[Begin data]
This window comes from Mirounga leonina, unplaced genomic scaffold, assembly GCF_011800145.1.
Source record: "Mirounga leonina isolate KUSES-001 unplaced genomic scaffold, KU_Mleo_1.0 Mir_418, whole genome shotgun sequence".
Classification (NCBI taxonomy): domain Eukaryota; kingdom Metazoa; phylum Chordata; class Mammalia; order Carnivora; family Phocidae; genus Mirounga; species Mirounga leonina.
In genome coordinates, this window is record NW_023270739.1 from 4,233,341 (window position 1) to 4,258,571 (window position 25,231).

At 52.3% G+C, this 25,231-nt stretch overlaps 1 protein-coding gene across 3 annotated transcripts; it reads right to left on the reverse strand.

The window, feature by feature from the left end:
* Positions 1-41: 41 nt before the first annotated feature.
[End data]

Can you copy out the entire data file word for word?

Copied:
This window comes from Mirounga leonina, unplaced genomic scaffold, assembly GCF_011800145.1.
Source record: "Mirounga leonina isolate KUSES-001 unplaced genomic scaffold, KU_Mleo_1.0 Mir_418, whole genome shotgun sequence".
Classification (NCBI taxonomy): domain Eukaryota; kingdom Metazoa; phylum Chordata; class Mammalia; order Carnivora; family Phocidae; genus Mirounga; species Mirounga leonina.
In genome coordinates, this window is record NW_023270739.1 from 4,233,341 (window position 1) to 4,258,571 (window position 25,231).

At 52.3% G+C, this 25,231-nt stretch overlaps 1 protein-coding gene across 3 annotated transcripts; it reads right to left on the reverse strand.

The window, feature by feature from the left end:
* Positions 1-41: 41 nt before the first annotated feature.